MOBILE, AL. (WALA)- Safety concerns, a lack of money and proper inspections, it's the latest into a FOX10 News Investigation on group homes.
FOX10 News Investigates first began digging deeper into this, after the death of a group home patient in Mobile this November. Now, people are reaching out to FOX10 News Investigates with concerns.
According to national studies, there's more need than ever for group homes in Alabama for those with mental or intellectual disabilities and that trend is only expected to continue. The need for group homes is there, but is the support?
Matthew Cox, gone too soon.
Through tears, Carol Easterwood, Matthew Cox's grandmother said, "I've really lost a lot, I've lost a lot."
Court documents said the 21-year-old with autism living in a group home in Mobile was stomped to death, allegedly, by his own caretaker. His family is now suing four companies for his death.
Matthew's dad, Ryan Cox said, "We hope this never happens to another family, another child again."
A person involved in the group home industry who wanted to remain anonymous said it didn't have to happen.
"When you start cutting corners, you start putting peoples lives in jeopardy," the source said.
Our anonymous source said it all comes down to having less money to run the homes.
"One agency that I worked with actually was paying their staff $10 an hour. When the cuts came, they are now paying them $8 an hour and that affects the quality of work and it also affects the morale of the staff," the source said.
From 2009 to 2012, Alabama's Department of Mental Health took one of the largest budget cuts in state history, 36%, that's according to a study from the National Alliance on Mental Illness, or NAMI.
That cut causing a ripple effect. On Halloween of 2012, Searcy Hospital in Mt. Vernon shut its doors for good. Just last year, Mobile Infirmary, the only hospital in our area serving inpatient psychiatric care, ended its services. Both closings sending hundreds of psychiatric patients from controlled environments to community based programs or group homes.
James tucker, Director of the Alabama Disabilities Advocacy Program said the need for mental healthcare is the same, but how patients are treated has shifted.
"The number of persons who are living in Group homes as opposed to living in the warehouses that existed in the state of several decades ago of several hundred to literally more than a 1000, naturally when you have persons served in a different place, you’re going to have more persons in the new setting," said Tucker.
A report by the University of Colorado shows the trend will continue. Nearly 880,000 people are expected to be in a group home by 2030. That's double the number from 2000.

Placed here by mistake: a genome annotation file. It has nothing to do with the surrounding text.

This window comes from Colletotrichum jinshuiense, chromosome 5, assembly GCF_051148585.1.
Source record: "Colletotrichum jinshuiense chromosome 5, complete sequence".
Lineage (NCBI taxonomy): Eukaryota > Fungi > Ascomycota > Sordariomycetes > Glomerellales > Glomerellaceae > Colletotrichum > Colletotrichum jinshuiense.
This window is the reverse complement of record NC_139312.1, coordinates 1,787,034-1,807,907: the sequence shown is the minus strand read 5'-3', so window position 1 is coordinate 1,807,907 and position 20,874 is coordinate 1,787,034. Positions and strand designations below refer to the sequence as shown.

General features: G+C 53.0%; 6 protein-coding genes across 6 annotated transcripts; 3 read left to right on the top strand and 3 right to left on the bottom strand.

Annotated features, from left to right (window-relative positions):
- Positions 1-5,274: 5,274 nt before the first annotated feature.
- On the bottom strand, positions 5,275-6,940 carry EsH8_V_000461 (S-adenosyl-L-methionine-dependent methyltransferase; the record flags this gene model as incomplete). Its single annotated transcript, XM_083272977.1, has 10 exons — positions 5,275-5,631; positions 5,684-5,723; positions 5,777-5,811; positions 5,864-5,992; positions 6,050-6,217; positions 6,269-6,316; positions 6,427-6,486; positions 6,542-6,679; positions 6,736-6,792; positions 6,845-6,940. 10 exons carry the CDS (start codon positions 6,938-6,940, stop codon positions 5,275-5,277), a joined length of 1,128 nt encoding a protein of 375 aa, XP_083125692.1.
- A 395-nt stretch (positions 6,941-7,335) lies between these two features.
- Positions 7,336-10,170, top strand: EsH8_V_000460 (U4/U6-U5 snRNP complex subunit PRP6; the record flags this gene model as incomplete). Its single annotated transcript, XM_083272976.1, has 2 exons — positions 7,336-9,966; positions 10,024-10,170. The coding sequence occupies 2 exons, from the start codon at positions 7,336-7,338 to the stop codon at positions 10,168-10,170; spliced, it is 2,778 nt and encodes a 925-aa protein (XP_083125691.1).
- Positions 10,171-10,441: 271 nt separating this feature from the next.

Since group homes are a fairly new trend, Tucker said the way they are regulated has many flaws.
In the case of Matthew Cox, Trent Yates, his caregiver at the time, was able to work at Matthew's group home called New Way Out, despite pleading guilty to a previous assault charge. In that case, court records say he assaulted a man so badly, he was admitted into the hospital.
Tucker said, "What are the qualifications of the individuals Who are hired to provide care for persons with disabilities in a setting like that and what are the background checks, what is the degree of training, and then what kind of supervision is provided?"
The anonymous source we spoke to said a huge issue is in the way homes are certified. The state department of mental health designates one person to certify homes in 10 counties. That means one person is checking up on 572 locations.
"There are hundreds of homes in this area and for one person to be responsible for all of these homes to see if they are doing what they’re supposed to be doing is just mathematically impossible," a source said.
Our source said there used to be two certifiers for every 10 counties, but after those major budget cuts, there's now only one.
FOX10 News Investigates made several attempts to contact the Region III Certifier, but he never returned our emails or calls.
Our source said if a home receives a score of a 90 or better, he won't visit for two years. If the home scores an 80 through 89, the certifier visits every year and if the home scores a 79 and below the certifier goes back after 60 days.
As the Cox family continues to mourn, they just want something to change, so it doesn't happen again.
Matthew's dad said, "Our goals and hopes for the future is that his legacy is remembered by protecting other children, other adults that are in this group homes so they don't have to go through the same thing."
FOX10 News Investigates filed an open records request with the department of mental health, asking for inspection reports on all group homes in Mobile and Baldwin Counties. The department told FOX10 News Investigates, they would not give us that information because they say it is private information protected by Health Insurance Portability and Accountabilty, or HIPAA.
Click this link to look up group homes in Alabama to see how they score.
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